SLOVYANSK, Ukraine — Pro-Russian insurgents in eastern Ukraine have shown journalists what they said were three captured Ukrainian security service officers, bloodied and blindfolded with packing tape as mediators were on their way to try to free detained European observers.
Stripped of their trousers and shoes, the captive security officers sat with heads bowed in the security service headquarters in the city of Slovyansk early Sunday morning.
Pro-Russian rebels also on Sunday presented eight detained European members of an international military observer mission to a news conference. the eight men, all apparently unhurt, were led into the main room of Slovyansk’s town hall occupied by the insurgents, where around 60 journalists were assembled.
A German observer held in told Reuters news service all the detained European observers are in good health.
Later in the day, pro-Russian separatists seized control of the offices of regional state television in the eastern Ukrainian city of Donetsk and said they would take it off air and broadcast a Kremlin-backed Russian channel instead.
A Reuters reporter said four separatists in masks, with truncheons and shields, were standing at the entrance to the building controlling access, while more separatists in camouflage fatigues could be seen inside. About 15 police officers were standing a short distance away but were not trying to resist the separatists.
It was the first time the station had been seized by the separatists, though previously a transmission tower in the Donetsk region had briefly been seized and technicians forced to broadcast Russian stations' output.
There are now more than a dozen hostages being held in Slovyansk, including the foreign military observers traveling under the auspices of the Organization of Security and Cooperation in Europe. The self-proclaimed mayor of the city has accused them of being NATO spies.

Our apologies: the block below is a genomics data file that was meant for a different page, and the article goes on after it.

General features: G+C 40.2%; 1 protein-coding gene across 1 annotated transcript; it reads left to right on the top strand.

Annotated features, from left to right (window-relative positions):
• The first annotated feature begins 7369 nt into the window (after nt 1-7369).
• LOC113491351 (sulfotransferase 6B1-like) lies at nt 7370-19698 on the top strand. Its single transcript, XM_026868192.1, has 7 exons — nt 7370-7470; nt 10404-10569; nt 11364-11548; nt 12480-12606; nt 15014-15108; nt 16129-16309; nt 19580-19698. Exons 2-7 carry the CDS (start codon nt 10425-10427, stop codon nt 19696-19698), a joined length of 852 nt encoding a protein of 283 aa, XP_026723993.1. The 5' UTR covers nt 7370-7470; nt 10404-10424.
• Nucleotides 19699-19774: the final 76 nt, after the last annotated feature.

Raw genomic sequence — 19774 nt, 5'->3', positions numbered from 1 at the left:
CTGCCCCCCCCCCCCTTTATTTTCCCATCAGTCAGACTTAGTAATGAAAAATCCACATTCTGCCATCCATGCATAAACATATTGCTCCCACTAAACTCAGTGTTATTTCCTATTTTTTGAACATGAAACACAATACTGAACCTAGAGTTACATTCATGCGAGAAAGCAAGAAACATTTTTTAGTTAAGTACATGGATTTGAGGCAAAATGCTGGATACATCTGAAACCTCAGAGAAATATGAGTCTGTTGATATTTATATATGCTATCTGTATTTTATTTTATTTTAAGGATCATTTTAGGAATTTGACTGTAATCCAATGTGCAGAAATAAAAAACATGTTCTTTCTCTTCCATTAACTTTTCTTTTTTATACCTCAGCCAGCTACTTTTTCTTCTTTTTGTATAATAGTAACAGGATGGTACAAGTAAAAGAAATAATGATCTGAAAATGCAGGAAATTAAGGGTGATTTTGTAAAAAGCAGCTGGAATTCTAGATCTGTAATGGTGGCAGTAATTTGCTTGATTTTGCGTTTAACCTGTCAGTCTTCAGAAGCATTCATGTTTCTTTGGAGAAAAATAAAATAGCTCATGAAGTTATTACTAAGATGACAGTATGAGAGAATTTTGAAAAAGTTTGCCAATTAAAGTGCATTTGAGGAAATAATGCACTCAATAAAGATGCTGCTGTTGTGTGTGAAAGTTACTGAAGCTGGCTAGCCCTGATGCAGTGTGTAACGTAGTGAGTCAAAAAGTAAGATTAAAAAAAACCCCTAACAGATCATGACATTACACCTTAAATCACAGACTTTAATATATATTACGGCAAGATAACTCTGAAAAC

Igor Strelkov, who has been identified as the commander of the armed insurgents, said the three Ukrainian officers were on a mission to seize leaders of the pro-Russia force when they were captured.
Earlier, the leader of separatist rebels holding a group of international observers said he was scheduled on Sunday to meet a delegation of mediators who were on their way to negotiate the observers' release.
He said he spoke by telephone on Saturday to the OSCE and provisionally agreed a meeting with the visiting delegation.
"When the representatives of the OSCE come, we will talk to them about it (the detained observers)," Vyacheslav Ponomaryov, the de facto mayor of Slovyansk, told reporters
Asked about the possibility of freeing the detained military observers in exchange for the release of separatists held by the Kiev authorities, he said: "It's the fundamental option."
"The soldiers are hostages of the situation, but I think everything will be OK. We'll reach some agreement."
Ponomaryov said he had not been in contact with the Russian authorities about the detained observers. He said they were being provided with food and medicine, and that all their needs were being taken care of.
He said his men had overnight captured three officers with Ukraine's state security service who, he said, had been mounting an operation against separatists in the nearby town of Horlivka.
"Last night we detained three officers . . . who were on our territory with the aim of carrying out a mission, that is the capture of the leaders of a group that seized (buildings) in Horlivka. They were discovered. Their group was made up of seven people, we got three of them," he said.
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